By Lonnie Wilkey
Editor, Baptist and Reflector
GATLINBURG — Ruth Martin is not likely to ever forget Nov. 28, 2016. That’s the day she became homeless.
The 91-year-old widow of a Tennessee Baptist pastor left her home of 40-plus years that night with just the clothes she wore.
As fire surrounded her home atop a mountain road overlooking the city of Gatlinburg, she and her son and daughter (who also had houses on the property) did what has come naturally over the years — they prayed.
With their cars blocked by fallen trees, they did not know if they could even get off the mountain. Martin’s daughter, Debbie Gillespie, said she prayed, “Lord, if you want us off this mountain, you will have to send someone to get us.” A moment after that prayer, she saw the headlights of a truck just a few houses down the mountain.
Her brother, Mark Martin, ran down to find a family that was evacuating from a rental house. The family willingly gave them space in their loaded truck with the only caveat of “we have to leave now.”
What sustained the elderly Martin, known as “Mama Ruth” to family and friends, that night and in the nearly eight months after the fire, is what has sustained her for her entire life — a deep faith rooted in her love for and trust in Jesus Christ.
Martin said she learned to trust the Lord not long after her husband, the late Clyde Martin, entered the ministry shortly after they married in 1950. Clyde Martin, who ministered for 70 years, died in 2013. He served as pastor of numerous Tennessee Baptist churches, including Roaring Fork Baptist Church in Gatlinburg (which was destroyed by fire and is in the rebuilding process) and throughout East Tennessee.
Times were hard, she recalled. Pastors and evangelists didn’t get rich back then, she acknowledged with a chuckle. “When things get tough, you learn to trust in the Lord. He never lets you down.”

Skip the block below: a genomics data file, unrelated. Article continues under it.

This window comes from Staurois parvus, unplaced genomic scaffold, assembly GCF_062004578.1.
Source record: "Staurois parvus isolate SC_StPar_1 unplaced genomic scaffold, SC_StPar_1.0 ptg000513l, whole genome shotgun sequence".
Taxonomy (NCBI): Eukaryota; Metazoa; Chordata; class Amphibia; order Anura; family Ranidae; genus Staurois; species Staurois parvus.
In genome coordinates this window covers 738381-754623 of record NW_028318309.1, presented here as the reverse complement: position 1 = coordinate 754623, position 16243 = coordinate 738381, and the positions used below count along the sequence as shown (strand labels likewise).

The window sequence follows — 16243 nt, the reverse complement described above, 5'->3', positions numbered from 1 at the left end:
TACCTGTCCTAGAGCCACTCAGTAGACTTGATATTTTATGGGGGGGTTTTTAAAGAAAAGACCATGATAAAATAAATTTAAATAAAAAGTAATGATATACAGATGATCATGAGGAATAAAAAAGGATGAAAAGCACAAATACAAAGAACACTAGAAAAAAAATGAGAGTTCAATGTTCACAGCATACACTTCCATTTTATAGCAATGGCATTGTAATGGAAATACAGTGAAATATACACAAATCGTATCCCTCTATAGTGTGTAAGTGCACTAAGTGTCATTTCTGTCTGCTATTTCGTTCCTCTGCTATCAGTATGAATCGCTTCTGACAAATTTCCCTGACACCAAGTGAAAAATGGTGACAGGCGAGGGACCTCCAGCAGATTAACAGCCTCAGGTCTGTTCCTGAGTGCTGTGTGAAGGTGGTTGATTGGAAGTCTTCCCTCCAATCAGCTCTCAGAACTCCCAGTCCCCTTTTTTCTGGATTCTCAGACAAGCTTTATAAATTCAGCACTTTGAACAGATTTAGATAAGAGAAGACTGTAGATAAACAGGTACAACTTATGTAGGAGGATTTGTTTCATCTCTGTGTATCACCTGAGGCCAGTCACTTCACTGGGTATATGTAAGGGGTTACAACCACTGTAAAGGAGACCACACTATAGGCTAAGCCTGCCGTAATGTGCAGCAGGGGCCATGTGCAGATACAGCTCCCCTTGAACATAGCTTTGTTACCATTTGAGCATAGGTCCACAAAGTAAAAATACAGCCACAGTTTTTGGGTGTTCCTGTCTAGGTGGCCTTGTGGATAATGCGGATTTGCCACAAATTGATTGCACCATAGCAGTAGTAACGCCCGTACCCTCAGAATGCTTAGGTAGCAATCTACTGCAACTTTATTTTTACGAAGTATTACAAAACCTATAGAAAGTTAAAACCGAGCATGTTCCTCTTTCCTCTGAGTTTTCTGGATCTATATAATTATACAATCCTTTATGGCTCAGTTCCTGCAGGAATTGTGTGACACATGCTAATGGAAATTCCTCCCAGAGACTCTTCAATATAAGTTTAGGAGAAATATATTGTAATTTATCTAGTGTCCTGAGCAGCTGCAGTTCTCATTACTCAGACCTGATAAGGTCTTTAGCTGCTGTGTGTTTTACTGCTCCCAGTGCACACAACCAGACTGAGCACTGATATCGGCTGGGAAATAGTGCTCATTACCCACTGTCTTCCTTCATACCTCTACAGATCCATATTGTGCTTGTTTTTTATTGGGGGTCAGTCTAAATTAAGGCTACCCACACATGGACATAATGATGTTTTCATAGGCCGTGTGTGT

That faith she learned then helped her in the aftermath of the fire when her son Mark returned to the mountaintop to find all three homes reduced to rubble and ashes. It continued even as she learned her home did not have enough insurance to help her rebuild on the site she and her husband moved to in 1975.
“The Lord proves Himself sufficient,” Martin affirmed.
John and Kaye Thomas, who coordinated Tennessee Baptist Disaster Relief efforts in the area after the fire and are helping with rebuilding efforts, learned of the Martins’ plight through First Baptist Church, Sevierville, where both the Thomases and Martins are members.
They sent teams in to help sift through ashes and chainsaw teams spent about three weeks cutting the numerous trees that had fallen on the property.
Kaye Thomas discussed with them the need to obtain a line of credit before beginning to rebuild. “We didn’t know what we’d do,” son Mark acknowledged, noting that though they had insurance money it was not nearly enough. “We knew we would trust the Lord.”
Thomas convinced them that they needed to obtain a line of credit before they could help them rebuild. They began to explore options “but the Lord shut the door everywhere we went,” she recalled.
“I’m having faith in their faith until my faith is strong enough,” Kaye said with a laugh.
As people heard about the Martins’ needs, gifts of money and materials have begun to come in, she said. As a result, First Baptist Church and Tennessee Baptist Disaster Relief recently began rebuilding efforts on two homes — one for Mark and one for Ruth and Debbie.
The unexpected gifts are no surprise to the Martin family. “My spiritual family came to my rescue when I needed it,” Martin said. “I don’t know what we would have done without disaster relief teams and local volunteers,” she added.
“God’s family is going to take care of each other,” she affirmed.
Martin is a strong believer in the promise found in Romans 8:28: “”We know that all things work together for the good of those who love God: those who are called according to His purpose” (HCSB).
“There was nothing good about that fire,” Martin said, “but when I look at the good that has come out of it and see what God has accomplished, I’m just grateful for what He has done.”
Daughter Debbie Gillespie agreed. “God will take care of His own. He has proven it over and over and He uses His children to be His hands and feet.”
Gillespie said their plight will make them more sensitive than ever to the needs of others. “We know what it’s like to be left without clothes and not know where you will go the next day.”
She, along with her mother and brother, are grateful for those who have helped and will help.
“We pray that people will feel the presence of the Lord when they step on that mountain,” she said.
The rebuilding efforts are being coordinated by First Baptist Church and Tennessee Baptist Disaster Relief. Teams are needed for all phases of the construction.
Housing and meals are provided at First Baptist Church. For information, call 615-969-0410 or 865-207-9196.